Dept. of Housing and Community Development (DHCD) Age Restricted Housing (55+) Policy
DHCD issued a policy early last year preventing affordable units from being listed on the department’s Subsidized Housing Inventory in an age-restricted (55+) project if the community prevents children under 18 years of age from residing in such units for both Chapter 40B Projects and projects approved by municipalities under conventional zoning such as through inclusionary zoning. Prior to this policy, it was understood that federal and state fair housing laws did not prevent such a restriction and typical restrictions, for example, would allow children to visit their grandparents for a limited duration but not reside in these units full-time. This policy is currently enforced by some, but not all, of the state housing agencies.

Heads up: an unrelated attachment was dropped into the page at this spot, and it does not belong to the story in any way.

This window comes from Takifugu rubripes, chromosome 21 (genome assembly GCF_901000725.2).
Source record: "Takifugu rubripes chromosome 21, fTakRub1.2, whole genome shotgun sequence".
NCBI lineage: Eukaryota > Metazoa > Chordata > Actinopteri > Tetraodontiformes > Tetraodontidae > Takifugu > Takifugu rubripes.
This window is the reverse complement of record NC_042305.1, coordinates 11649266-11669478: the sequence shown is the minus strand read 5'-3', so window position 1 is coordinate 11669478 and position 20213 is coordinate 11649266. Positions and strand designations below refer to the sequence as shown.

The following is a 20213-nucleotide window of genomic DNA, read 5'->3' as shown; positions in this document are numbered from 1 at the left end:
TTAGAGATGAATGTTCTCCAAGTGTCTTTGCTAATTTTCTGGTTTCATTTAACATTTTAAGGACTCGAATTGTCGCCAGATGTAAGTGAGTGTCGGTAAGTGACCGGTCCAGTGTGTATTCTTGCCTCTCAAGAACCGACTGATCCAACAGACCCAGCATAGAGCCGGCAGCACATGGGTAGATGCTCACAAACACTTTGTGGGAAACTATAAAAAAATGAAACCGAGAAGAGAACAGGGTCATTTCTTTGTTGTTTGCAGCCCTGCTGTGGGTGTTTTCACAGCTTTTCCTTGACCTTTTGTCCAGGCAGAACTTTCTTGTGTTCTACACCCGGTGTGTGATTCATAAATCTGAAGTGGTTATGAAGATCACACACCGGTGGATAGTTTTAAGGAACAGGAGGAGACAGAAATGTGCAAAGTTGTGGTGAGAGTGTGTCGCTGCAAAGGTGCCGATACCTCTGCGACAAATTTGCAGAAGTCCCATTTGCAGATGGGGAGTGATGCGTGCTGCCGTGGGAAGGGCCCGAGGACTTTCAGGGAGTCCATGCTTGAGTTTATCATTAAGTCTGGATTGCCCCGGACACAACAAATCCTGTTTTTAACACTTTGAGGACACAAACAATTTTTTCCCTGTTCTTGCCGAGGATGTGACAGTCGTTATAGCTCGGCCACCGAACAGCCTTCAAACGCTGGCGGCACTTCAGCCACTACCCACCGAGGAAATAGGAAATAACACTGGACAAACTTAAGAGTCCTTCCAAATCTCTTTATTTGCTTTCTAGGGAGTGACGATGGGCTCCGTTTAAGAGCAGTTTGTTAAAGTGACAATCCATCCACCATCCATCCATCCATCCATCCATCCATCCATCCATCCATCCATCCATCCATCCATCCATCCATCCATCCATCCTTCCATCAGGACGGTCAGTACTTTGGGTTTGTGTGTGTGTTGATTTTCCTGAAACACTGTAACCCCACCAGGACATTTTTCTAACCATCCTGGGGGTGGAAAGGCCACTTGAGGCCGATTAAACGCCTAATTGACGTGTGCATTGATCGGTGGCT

While we understand the department is attempting to promote family housing, the HBRAMA feels the 55+ policy is misplaced and should be terminated because: (a) history has informed us that very few children live in 55+ projects, so the department’s policy should not apply to this type of housing where children are not intended to reside; and, (b) the policy changes longstanding practice of many senior housing developers who have historically developed 55+ housing, and thus impacting the marketing of these 55+ housing units, including affordable housing for seniors; and, (c) federal fair housing regulations intended to create these age-restricted communities not to encourage children to reside in these communities, but to encourage the creation of housing for seniors. A termination of this policy would simply require action at the DHCD level.
DHCD LIP Local Action Unit Process